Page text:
An overwhelming majority of those who give the GMAT do so while they are working at a full time job. A small minority choose to give the test while in college but, given that scores which are less than three years old are ideal, the test taker demographic skews towards those who are currently working.


The GMAT does not need years of dedicated preparation during which you do nothing else, but it does demand very concentrated, intense preparation in the lead up to the exam. Given that you also have professional commitments at the same time, it is very important that you are able to balance both, and give them your best.


Here are a few ways in which you can evaluate whether your workplace is GMAT friendly or not, and some information about what different companies do to ensure the welfare of those of their employees who might be interested in taking the test.

Is there a GMAT leave policy at your workplace?

Firms that skew younger in demographics, and have a core program of young professionals just out of their undergraduate degree often have a GMAT leave policy, where employees can take two weeks to a month off, upon submission of their GMAT date confirmation. This is, obviously, very helpful to facilitation of a final big preparation push.

It functions, psychologically, like study leave before examinations in school or college, and ensures that the candidate peaks at the right time.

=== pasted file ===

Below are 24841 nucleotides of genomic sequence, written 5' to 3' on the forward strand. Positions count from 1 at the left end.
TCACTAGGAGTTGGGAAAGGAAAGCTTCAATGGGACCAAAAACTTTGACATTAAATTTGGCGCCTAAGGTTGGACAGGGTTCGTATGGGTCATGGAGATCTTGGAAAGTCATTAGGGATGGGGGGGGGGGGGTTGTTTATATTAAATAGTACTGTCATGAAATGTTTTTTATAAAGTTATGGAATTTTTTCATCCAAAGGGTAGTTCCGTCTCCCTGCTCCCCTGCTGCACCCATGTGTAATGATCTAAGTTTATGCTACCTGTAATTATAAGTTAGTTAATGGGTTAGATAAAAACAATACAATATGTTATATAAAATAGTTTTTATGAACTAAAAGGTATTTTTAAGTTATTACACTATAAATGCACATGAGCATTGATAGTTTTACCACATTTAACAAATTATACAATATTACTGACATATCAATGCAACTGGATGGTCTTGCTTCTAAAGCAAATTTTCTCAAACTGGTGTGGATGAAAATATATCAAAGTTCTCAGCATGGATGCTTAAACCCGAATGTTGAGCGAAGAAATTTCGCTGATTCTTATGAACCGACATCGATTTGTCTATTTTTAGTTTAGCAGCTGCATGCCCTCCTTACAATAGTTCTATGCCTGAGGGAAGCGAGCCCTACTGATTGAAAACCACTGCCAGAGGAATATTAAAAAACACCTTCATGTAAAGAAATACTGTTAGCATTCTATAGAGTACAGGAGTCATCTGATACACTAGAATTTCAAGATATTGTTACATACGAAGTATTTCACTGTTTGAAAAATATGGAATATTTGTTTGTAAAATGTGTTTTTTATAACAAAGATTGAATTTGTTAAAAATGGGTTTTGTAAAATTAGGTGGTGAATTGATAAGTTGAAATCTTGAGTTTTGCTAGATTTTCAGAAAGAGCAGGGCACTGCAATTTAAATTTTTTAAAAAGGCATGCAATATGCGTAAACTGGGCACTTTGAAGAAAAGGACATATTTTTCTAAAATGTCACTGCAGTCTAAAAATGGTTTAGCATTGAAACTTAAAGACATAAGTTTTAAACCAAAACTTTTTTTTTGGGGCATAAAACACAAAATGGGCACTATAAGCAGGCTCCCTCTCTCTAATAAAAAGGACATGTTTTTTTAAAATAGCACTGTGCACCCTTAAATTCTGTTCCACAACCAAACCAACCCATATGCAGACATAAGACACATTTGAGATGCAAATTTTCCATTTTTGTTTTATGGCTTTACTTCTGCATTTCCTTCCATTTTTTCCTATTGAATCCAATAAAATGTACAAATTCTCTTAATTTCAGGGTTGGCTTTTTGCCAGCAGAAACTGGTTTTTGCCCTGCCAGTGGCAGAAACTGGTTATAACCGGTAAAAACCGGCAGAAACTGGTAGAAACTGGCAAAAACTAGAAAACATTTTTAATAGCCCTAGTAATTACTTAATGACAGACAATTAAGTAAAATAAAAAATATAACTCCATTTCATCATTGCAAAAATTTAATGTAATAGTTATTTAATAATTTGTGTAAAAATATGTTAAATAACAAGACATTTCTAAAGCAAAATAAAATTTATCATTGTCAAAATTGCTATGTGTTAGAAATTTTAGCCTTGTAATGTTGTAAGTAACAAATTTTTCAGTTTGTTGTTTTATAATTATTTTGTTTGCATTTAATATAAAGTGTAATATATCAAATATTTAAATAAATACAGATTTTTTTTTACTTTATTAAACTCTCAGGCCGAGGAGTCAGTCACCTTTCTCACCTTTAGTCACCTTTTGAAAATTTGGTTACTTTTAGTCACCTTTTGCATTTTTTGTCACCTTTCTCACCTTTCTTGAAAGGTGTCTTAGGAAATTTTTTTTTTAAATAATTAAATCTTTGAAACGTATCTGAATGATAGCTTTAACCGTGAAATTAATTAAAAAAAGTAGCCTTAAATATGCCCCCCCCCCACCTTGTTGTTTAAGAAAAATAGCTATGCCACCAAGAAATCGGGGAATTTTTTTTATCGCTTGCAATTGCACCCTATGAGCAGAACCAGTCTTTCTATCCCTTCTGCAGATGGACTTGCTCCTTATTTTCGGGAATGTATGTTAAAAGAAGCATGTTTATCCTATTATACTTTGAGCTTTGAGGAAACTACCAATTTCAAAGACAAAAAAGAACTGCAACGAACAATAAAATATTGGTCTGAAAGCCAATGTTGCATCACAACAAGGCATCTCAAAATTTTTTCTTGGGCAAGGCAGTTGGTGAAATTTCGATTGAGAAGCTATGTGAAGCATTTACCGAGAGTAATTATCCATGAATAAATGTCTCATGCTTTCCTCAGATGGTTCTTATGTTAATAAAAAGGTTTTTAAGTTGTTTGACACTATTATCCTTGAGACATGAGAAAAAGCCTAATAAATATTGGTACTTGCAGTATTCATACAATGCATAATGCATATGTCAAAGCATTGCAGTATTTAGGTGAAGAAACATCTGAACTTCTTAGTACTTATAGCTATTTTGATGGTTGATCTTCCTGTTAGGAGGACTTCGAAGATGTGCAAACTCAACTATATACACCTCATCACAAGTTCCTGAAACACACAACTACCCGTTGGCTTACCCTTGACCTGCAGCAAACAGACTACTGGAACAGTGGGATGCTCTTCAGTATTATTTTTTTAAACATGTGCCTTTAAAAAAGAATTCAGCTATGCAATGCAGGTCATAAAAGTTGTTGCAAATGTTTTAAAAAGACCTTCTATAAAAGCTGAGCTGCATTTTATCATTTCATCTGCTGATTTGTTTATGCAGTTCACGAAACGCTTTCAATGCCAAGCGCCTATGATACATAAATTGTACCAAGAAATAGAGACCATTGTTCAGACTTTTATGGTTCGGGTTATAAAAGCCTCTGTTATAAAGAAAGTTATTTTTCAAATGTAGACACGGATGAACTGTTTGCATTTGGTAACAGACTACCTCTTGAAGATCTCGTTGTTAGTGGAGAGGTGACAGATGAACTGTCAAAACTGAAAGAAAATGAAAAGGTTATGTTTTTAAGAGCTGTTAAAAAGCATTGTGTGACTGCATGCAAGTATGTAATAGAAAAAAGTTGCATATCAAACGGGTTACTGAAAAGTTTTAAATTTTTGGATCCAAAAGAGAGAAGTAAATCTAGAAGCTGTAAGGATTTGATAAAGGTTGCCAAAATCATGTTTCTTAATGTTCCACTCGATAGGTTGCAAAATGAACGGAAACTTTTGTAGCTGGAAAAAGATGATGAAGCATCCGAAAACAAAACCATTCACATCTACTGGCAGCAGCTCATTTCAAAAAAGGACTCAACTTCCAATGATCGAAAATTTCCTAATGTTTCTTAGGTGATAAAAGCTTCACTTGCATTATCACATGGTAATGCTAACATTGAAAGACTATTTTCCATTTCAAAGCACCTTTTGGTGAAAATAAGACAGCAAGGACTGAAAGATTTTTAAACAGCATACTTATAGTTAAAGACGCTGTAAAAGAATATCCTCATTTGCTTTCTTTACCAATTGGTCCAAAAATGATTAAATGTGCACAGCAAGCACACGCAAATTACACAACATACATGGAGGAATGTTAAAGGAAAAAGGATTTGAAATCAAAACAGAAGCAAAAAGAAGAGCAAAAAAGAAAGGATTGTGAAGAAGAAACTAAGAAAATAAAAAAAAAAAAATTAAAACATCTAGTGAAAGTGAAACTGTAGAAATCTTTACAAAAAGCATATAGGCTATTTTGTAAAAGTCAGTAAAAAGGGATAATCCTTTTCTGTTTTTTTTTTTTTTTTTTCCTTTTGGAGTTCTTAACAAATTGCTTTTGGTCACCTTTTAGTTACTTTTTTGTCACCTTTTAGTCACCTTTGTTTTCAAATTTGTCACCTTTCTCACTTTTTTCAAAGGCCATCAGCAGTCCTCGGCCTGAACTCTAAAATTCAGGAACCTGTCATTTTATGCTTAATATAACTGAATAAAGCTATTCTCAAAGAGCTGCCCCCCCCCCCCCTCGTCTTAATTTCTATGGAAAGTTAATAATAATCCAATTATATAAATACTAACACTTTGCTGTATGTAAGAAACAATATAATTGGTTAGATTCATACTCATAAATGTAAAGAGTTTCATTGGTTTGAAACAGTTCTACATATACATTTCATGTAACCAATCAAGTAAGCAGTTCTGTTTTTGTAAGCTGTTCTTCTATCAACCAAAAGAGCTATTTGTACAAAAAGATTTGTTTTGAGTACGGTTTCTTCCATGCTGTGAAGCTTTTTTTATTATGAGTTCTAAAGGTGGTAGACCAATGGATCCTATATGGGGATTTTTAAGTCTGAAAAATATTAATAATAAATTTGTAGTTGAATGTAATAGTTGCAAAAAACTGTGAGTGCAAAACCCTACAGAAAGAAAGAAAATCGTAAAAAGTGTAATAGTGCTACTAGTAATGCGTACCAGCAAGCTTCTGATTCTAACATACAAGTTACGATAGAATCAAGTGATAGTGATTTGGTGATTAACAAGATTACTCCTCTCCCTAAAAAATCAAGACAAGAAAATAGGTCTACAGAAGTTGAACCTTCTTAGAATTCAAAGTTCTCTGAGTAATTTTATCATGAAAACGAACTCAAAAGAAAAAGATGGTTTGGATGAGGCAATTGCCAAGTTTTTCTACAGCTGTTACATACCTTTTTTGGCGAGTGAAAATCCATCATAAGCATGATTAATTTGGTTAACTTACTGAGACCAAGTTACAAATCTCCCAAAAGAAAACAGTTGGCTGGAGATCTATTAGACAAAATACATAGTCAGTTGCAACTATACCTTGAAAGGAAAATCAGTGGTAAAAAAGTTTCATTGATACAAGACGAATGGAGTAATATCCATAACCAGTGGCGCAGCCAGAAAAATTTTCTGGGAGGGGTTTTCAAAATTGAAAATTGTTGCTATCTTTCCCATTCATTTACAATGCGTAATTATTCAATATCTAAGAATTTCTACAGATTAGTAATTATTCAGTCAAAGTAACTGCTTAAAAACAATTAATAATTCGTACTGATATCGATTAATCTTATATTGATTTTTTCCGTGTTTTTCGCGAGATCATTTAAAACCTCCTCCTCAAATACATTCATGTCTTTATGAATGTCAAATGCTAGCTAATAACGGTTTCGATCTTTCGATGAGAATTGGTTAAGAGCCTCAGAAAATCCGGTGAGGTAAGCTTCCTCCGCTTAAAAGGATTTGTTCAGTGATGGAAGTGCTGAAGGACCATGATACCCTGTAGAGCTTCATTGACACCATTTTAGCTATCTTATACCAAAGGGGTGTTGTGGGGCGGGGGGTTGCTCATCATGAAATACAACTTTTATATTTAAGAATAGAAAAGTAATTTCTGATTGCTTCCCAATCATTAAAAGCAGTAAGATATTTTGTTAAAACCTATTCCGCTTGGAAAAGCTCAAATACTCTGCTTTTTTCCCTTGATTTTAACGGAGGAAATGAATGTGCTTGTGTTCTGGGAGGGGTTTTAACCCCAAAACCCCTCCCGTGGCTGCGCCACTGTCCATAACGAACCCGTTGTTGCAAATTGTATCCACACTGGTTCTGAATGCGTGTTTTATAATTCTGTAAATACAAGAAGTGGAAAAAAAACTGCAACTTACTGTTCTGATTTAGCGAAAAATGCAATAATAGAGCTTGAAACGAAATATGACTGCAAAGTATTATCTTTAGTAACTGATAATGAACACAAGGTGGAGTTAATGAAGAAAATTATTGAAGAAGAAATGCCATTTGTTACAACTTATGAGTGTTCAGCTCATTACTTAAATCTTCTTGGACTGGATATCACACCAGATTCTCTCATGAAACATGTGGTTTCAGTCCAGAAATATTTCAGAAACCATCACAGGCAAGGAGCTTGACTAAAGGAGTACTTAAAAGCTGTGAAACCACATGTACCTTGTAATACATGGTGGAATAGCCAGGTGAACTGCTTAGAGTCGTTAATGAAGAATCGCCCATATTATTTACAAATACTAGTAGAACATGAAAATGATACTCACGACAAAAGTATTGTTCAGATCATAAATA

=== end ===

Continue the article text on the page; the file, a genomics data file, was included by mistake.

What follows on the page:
To learn whether your firm has a GMAT leave policy, you can either look up the detailed policy or get in touch with someone from HR; given that it applies only to the small set of people who have not yet completed an MBA and are looking to apply soon, it may not be a part of normal leave related communication.

Is there an annual downtime when you can start your ramp up towards GMAT preparation?

Even though you might have paid leave to prepare for your GMAT in a few firms, there are many companies without this facility. In addition, even if you do have paid GMAT leave, you will need free time both before – for the initial phase of prep – and after, to complete your application; accumulated leave days will probably not be enough to cover both.